GEORGE TOWN: Penang Port Sdn Bhd (PPSB) will be taking over the Penang ferry service that connects passengers between the island and mainland from Jan 1.

Penang Port Commission (PPC) chairman Datuk Tan Teik Cheng said the ferry service which has been in operation for 126 years, will be replaced by 200-seater passenger boats which will only carry pedestrians, bicycles and motorcycles and the service will cease to carry four-wheeled vehicles, from the same date.

“PPC will also carry out interim improvements from Jan 1 next year to June 30, 2022 and during that period two passenger boats will be in service, taking only ten to 15 minutes per trip, 40 times a day.

Tan said during the same period, the Raja Tun Uda Terminal (PRTU) in George Town and Sultan Abdul Halim Terminal in Butterworth will undergo renovation and upgrading and the ferry service will be temporarily relocated to Swettenham Pier Cruise Terminal (SPCT) on the island.

“This is to provide more efficient services and more comfortable terminals to the public. PPC also guarantees that the fares charged will remain as they are during the interim service period,“ he said.

Tan said while the new boat caters only to pedestrians, cyclists and motorcyclists, four-wheel vehicles would only be allowed in an emergency.

“This catamaran type boat is expected to reduce operation cost as it is easier to maintain compared to the current ferries where the cost of repairing a ferry can reach up to RM2.2 million. It is also difficult to get spare parts because they need to be imported from Germany and Sweden. The makes it difficult for us to maintain the existing ferries this year due to the Movement Control Order (MCO),“ he said.

“PPSB, a member of MMC Group, will take over the ferry service operations from Prasarana Malaysia Berhad, which is in line with the Cabinet’s decision on Dec 18, 2019 but the process of taking over in January this year has been delayed due to the Covid-19 pandemic.

“The cabinet also agreed that the Ministry of Finance provides an allocation of RM30 million to PPSB for the purchase of four new catamaran units to replace the ferries,“ he said.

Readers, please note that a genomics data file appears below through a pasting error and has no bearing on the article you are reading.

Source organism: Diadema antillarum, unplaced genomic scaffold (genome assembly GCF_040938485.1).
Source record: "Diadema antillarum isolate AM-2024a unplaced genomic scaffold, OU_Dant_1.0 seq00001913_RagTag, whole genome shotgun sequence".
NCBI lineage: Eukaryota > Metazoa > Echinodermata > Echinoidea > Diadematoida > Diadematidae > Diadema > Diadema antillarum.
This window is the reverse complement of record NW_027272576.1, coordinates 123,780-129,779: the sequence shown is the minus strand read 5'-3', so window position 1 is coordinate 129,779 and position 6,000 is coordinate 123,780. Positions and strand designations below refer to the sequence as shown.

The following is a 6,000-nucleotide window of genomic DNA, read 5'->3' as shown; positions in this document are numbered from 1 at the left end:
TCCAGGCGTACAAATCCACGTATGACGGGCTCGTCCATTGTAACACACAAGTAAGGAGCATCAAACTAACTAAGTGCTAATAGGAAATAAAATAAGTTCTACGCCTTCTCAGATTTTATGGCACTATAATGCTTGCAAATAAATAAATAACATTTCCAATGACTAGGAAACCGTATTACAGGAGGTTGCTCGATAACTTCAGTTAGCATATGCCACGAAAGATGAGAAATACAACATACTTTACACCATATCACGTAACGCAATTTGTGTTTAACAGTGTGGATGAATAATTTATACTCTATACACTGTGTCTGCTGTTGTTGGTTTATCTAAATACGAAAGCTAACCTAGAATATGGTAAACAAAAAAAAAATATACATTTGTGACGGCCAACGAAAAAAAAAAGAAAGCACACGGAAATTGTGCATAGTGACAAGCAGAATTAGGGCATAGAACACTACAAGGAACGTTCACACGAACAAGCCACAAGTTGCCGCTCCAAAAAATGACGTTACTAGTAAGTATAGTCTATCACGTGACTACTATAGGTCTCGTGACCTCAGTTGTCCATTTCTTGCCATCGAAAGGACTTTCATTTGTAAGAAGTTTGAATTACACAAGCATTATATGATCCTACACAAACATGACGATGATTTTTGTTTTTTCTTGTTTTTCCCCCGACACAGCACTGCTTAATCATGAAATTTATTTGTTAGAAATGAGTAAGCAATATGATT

Meanwhile, Tan said two ferries which have become the state’s icon and tourist identity would be turned into floating restaurants and museums at Tanjung City Marina Port, here to ensure its historical value is preserved.

He said the effort was also to ensure nostalgia about the ferry service which has always been a Penang attraction is well-preserved.

“We also welcome those interested in turning the ferry into a floating restaurant and museum to contact PPC,“ he said.

When asked about the impact of terminating the ferry service, especially from the tourism point of view, he was confident that this would not happen because tourists to the state can still see or relive the experience by boarding the existing ferry which will be converted into a floating museum and restaurant that still retains its historical values and elements.

He said, PPC also expects the tourism industry to benefit from the introduction of this new ferry service because it is more comfortable, safer and faster and can carry up to 1.5 million passengers a week.

Regarding the possibility of road congestion due to the fact that four-wheeled vehicles can no longer use the ferry service, he said it would not be a problem because the state has two bridges which can be used by the public to travel between the island and mainland. — Bernama